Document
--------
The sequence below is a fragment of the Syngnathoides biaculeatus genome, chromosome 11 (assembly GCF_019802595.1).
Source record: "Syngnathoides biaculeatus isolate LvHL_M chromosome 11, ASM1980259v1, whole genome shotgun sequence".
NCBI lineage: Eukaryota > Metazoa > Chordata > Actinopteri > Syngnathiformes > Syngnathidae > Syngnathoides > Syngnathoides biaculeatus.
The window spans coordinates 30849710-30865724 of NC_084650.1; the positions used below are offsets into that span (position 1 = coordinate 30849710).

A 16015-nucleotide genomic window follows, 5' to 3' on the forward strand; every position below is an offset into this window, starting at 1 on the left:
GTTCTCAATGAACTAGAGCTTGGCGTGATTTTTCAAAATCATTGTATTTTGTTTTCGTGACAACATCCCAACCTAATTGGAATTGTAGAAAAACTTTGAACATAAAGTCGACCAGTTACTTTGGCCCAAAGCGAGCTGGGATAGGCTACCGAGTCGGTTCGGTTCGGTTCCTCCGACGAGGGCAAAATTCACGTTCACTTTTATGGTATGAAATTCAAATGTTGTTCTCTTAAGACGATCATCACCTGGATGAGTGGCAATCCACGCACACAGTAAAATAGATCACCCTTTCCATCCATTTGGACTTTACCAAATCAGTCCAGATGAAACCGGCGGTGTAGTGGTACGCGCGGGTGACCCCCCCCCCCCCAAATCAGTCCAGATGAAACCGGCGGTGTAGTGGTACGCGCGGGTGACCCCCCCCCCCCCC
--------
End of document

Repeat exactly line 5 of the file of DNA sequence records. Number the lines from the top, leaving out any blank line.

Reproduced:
A 16015-nucleotide genomic window follows, 5' to 3' on the forward strand; every position below is an offset into this window, starting at 1 on the left: